Digital vs. Print: Have We Reached a Tipping Point?

Digital vs. Print: Have We Reached a Tipping Point?

Summary: The publishing industry continues to shift to a digital model. Yes, print still accounts for the majority of revenue and volume, and there may be an increase in print-based volume and revenue as the economy recovers. However, I believe digital growth will continue to significantly outpace print and, in the increasingly foreseeable future, overtake print.

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TOPICS: Outsourcing
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Doc believes in all things digital, but he also believes in the power of print. So I keep my eye on market trends but greet those predicting the end of print with a healthy dose of skepticism. Print is still a dominant communication vehicle and will be for some time.

But I have to admit that Jeff Hayes over at InfoBlog got me thinking a bit with his latest installment.  Jeff does a roundup of news in a number of areas of publishing (books, magazines, and newspapers) and comes to the following conclusions:

The publishing industry continues to shift to a digital model. Yes, print still accounts for the majority of revenue and volume, and there may be an increase in print-based volume and revenue as the economy recovers. However, I believe digital growth will continue to significantly outpace print and, in the increasingly foreseeable future, overtake print.

Equipment vendors, paper manufacturers, and print service providers need to take a hard look at their business strategy and identify new opportunities for growth. Within the "cross media" publishing industry key areas will include workflow, integration, and managed services (hosting, search engine optimization, digital asset management, etc.). It might be a good time to use your cash flow to finance an acquisition or two.

Doc's not sure of the speed at which digital is taking over for print, or if we've reached a magic tipping point in that transition. But Jeff makes a number of good points and cites some interesting research. Well worth the read.

Topic: Outsourcing

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3 comments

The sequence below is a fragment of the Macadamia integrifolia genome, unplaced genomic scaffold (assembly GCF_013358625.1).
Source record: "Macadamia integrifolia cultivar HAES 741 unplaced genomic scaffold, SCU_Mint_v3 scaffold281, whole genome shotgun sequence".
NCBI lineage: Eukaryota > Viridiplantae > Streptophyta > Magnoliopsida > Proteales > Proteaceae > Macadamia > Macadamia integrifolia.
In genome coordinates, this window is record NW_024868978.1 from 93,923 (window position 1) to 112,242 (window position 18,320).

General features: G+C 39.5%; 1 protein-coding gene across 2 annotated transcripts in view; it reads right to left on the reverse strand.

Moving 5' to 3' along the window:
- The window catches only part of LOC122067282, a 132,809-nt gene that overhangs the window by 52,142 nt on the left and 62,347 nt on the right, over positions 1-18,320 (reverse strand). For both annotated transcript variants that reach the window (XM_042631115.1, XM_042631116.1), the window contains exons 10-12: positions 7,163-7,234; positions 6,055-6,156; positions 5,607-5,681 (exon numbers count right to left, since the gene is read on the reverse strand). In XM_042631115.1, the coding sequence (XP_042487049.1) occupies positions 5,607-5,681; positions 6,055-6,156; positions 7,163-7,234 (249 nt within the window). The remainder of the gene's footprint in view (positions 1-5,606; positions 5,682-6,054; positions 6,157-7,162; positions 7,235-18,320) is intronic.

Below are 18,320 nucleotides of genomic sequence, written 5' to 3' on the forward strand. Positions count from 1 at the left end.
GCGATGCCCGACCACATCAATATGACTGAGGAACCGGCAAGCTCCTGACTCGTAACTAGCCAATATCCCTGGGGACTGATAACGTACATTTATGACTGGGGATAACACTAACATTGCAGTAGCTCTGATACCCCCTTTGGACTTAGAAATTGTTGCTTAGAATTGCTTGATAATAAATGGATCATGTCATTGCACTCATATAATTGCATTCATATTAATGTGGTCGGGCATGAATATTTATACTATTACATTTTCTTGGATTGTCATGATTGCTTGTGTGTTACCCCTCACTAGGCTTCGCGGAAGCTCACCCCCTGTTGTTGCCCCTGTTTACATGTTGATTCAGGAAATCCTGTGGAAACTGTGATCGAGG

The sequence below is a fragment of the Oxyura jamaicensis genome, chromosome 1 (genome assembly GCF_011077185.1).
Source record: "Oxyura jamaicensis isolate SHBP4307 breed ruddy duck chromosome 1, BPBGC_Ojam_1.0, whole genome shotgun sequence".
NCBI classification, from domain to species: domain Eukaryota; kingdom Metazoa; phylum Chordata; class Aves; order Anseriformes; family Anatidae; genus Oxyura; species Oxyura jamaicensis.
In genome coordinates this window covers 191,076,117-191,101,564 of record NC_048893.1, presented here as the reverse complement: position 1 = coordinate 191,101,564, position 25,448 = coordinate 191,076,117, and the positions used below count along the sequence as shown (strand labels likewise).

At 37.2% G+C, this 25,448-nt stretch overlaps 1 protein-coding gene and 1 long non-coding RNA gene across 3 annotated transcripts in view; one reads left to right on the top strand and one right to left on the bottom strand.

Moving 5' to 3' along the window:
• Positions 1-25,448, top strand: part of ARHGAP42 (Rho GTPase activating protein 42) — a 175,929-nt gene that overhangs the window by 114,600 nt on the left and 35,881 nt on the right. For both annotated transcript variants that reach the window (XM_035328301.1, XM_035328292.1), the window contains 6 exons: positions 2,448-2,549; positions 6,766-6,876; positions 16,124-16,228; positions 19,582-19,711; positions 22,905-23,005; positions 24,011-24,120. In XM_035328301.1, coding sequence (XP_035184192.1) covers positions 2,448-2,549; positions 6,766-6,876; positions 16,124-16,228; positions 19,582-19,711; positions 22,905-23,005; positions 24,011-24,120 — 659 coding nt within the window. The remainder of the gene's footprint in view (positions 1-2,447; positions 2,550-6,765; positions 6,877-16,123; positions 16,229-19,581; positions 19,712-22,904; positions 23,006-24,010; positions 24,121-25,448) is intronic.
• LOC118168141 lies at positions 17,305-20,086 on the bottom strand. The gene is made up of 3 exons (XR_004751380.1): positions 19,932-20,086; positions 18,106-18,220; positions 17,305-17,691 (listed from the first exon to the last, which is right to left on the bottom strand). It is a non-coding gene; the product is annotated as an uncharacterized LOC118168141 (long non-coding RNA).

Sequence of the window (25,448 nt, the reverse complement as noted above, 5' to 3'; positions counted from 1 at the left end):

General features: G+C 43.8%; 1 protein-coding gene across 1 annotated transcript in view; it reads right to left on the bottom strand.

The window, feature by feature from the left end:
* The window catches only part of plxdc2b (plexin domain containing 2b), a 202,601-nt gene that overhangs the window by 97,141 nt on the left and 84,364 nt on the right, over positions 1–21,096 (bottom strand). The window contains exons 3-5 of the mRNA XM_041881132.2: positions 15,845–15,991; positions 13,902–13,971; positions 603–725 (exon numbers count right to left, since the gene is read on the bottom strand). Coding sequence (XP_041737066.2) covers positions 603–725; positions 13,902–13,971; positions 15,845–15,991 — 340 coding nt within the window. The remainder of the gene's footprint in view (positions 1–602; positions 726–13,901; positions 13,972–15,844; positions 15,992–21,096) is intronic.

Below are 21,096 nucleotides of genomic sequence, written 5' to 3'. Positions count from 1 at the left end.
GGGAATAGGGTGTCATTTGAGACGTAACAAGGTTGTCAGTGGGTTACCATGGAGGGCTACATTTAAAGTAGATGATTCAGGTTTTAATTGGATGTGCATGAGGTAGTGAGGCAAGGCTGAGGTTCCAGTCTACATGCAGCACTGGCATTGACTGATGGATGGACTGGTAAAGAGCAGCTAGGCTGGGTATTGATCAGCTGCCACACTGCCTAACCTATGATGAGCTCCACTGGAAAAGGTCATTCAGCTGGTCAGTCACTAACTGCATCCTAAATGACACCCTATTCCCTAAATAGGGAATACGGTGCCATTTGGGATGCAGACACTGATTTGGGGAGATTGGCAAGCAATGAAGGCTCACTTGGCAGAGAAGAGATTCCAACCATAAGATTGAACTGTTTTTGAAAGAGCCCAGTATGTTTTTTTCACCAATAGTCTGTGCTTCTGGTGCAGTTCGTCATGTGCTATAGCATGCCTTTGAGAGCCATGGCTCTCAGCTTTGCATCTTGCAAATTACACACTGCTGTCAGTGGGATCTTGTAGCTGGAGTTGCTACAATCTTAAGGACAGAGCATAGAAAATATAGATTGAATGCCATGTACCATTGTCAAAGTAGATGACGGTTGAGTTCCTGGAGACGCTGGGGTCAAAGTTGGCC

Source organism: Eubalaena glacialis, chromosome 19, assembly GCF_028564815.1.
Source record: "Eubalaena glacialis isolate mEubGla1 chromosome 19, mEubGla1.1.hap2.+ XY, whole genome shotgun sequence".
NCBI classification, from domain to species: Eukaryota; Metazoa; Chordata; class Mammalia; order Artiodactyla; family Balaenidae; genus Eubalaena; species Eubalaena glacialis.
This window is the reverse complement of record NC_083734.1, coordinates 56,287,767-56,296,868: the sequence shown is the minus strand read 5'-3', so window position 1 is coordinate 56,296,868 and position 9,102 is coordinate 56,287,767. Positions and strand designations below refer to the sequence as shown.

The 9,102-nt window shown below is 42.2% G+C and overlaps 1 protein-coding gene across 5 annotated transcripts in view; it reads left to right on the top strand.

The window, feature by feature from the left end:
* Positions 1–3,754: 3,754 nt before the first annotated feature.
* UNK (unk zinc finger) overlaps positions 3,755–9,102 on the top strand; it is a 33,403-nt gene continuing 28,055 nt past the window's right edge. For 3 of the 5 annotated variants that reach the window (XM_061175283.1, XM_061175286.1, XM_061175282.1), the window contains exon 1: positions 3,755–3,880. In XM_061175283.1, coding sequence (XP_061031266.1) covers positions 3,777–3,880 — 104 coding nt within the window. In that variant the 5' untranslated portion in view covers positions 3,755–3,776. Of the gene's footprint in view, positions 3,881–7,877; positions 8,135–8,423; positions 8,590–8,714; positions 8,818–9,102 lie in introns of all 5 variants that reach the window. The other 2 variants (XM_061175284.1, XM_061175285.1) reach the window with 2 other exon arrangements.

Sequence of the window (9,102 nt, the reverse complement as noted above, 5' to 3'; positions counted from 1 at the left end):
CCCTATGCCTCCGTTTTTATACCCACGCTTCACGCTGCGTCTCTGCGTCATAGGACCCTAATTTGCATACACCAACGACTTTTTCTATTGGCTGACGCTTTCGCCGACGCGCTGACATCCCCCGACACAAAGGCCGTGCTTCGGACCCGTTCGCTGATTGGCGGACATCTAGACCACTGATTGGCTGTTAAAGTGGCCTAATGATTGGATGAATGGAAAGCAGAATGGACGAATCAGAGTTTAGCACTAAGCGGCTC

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  • RE: Digital vs. Print: Have We Reached a Tipping Point?

    Thanks Doc.

    I just returned from Graph Expo and believe we have reached a tipping point between offset printing and digital printing. The show was dominated by production digital printing equipment - HP, Xerox, Oce, Kodak, Ricoh, Canon, Konica Minolta, Fujifilm, Screen, and others were running all types of applications on ink and toner-based production printing systems. Only Presstek was actually running offset presses in their booth. No Heidelberg, Komori, or many of the other leading press vendors!

    My sense is that the new generation of production inkjet systems will take a significant share of offset pages over the next five years particularly in the publishing (books), promotional (direct mail, catalogs), transaction, and packaging markets.

    Things are going to pick up speed, not slow down!
    hamajeet
  • RE: Digital vs. Print: Have We Reached a Tipping Point?

    They said editors and proofreaders would be a thing of the past, too.

    Right now, digital presents an opportunity for publishers to expand or enhance their offerings, not "replace" them.

    When iPads,etc., are ubiquitous, newspapers may hit the recycle bin for the last time, but print is needed for all sort of non-digital uses. Labels, flyers, business cards, wallpaper, posters ... there are many, many uses for printing besides books, newspapers and magazines.

    Digital printing may well replace offset, but I don't know if there is much ability yet for large runs or catalog (magazine) printing, except in the gimmicky "personalized" arena.
    Tadd Peake
  • RE: Digital vs. Print: Have We Reached a Tipping Point?

    Doc agrees with you to a point, Tadd. Most of the statistics out there show that the volume of print is not increasing, at least not at any startling rate. So it???s hard to imagine that digital printing is not taking the place of offset and other methods. But, of course, you are right ??? digital printing doesn't hit the big runs, yet, but Doc thinks it eventually will. And I don???t see the total volume of print getting a whole lot bigger.
    DocuMentor (Doc)